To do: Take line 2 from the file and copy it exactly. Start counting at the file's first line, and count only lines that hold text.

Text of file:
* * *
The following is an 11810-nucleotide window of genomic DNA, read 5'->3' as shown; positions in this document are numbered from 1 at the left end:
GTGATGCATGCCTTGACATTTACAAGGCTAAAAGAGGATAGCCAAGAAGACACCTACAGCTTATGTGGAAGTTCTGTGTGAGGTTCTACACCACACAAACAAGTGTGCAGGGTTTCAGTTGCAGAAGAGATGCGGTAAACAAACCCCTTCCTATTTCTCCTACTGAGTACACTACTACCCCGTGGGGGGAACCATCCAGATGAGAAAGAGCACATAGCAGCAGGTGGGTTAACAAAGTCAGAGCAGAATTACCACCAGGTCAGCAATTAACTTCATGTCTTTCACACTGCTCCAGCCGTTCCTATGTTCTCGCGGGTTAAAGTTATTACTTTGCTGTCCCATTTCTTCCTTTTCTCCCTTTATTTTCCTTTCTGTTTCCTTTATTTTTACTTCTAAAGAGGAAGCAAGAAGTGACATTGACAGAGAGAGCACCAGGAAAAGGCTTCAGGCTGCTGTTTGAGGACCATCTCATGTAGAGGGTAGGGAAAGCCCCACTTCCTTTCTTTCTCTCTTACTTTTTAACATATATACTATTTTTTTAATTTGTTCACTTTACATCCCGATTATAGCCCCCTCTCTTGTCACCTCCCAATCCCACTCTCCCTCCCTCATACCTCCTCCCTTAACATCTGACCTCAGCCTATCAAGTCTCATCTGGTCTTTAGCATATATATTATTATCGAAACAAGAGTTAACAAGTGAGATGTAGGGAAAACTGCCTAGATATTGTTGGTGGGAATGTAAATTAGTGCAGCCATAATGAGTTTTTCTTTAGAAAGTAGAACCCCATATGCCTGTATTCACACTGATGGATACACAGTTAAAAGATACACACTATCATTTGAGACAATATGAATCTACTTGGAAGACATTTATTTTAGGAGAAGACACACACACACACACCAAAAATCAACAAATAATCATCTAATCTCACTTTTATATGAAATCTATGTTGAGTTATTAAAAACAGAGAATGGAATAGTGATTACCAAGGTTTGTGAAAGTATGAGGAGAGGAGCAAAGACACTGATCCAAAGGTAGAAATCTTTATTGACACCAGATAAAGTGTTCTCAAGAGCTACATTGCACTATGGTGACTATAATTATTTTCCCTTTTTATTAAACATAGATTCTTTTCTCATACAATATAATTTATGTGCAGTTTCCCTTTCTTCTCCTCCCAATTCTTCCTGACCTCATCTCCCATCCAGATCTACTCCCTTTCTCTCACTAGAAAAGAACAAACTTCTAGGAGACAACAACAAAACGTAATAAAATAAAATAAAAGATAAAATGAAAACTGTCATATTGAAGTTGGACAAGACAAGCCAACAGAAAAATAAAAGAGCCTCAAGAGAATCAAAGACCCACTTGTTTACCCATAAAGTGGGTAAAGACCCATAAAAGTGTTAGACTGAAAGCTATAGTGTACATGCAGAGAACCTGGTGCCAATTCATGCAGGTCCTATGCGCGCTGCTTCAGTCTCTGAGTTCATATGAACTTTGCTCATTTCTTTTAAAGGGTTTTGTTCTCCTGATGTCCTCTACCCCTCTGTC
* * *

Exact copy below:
GTGATGCATGCCTTGACATTTACAAGGCTAAAAGAGGATAGCCAAGAAGACACCTACAGCTTATGTGGAAGTTCTGTGTGAGGTTCTACACCACACAAACAAGTGTGCAGGGTTTCAGTTGCAGAAGAGATGCGGTAAACAAACCCCTTCCTATTTCTCCTACTGAGTACACTACTACCCCGTGGGGGGAACCATCCAGATGAGAAAGAGCACATAGCAGCAGGTGGGTTAACAAAGTCAGAGCAGAATTACCACCAGGTCAGCAATTAACTTCATGTCTTTCACACTGCTCCAGCCGTTCCTATGTTCTCGCGGGTTAAAGTTATTACTTTGCTGTCCCATTTCTTCCTTTTCTCCCTTTATTTTCCTTTCTGTTTCCTTTATTTTTACTTCTAAAGAGGAAGCAAGAAGTGACATTGACAGAGAGAGCACCAGGAAAAGGCTTCAGGCTGCTGTTTGAGGACCATCTCATGTAGAGGGTAGGGAAAGCCCCACTTCCTTTCTTTCTCTCTTACTTTTTAACATATATACTATTTTTTTAATTTGTTCACTTTACATCCCGATTATAGCCCCCTCTCTTGTCACCTCCCAATCCCACTCTCCCTCCCTCATACCTCCTCCCTTAACATCTGACCTCAGCCTATCAAGTCTCATCTGGTCTTTAGCATATATATTATTATCGAAACAAGAGTTAACAAGTGAGATGTAGGGAAAACTGCCTAGATATTGTTGGTGGGAATGTAAATTAGTGCAGCCATAATGAGTTTTTCTTTAGAAAGTAGAACCCCATATGCCTGTATTCACACTGATGGATACACAGTTAAAAGATACACACTATCATTTGAGACAATATGAATCTACTTGGAAGACATTTATTTTAGGAGAAGACACACACACACACACCAAAAATCAACAAATAATCATCTAATCTCACTTTTATATGAAATCTATGTTGAGTTATTAAAAACAGAGAATGGAATAGTGATTACCAAGGTTTGTGAAAGTATGAGGAGAGGAGCAAAGACACTGATCCAAAGGTAGAAATCTTTATTGACACCAGATAAAGTGTTCTCAAGAGCTACATTGCACTATGGTGACTATAATTATTTTCCCTTTTTATTAAACATAGATTCTTTTCTCATACAATATAATTTATGTGCAGTTTCCCTTTCTTCTCCTCCCAATTCTTCCTGACCTCATCTCCCATCCAGATCTACTCCCTTTCTCTCACTAGAAAAGAACAAACTTCTAGGAGACAACAACAAAACGTAATAAAATAAAATAAAAGATAAAATGAAAACTGTCATATTGAAGTTGGACAAGACAAGCCAACAGAAAAATAAAAGAGCCTCAAGAGAATCAAAGACCCACTTGTTTACCCATAAAGTGGGTAAAGACCCATAAAAGTGTTAGACTGAAAGCTATAGTGTACATGCAGAGAACCTGGTGCCAATTCATGCAGGTCCTATGCGCGCTGCTTCAGTCTCTGAGTTCATATGAACTTTGCTCATTTCTTTTAAAGGGTTTTGTTCTCCTGATGTCCTCTACCCCTCTGTC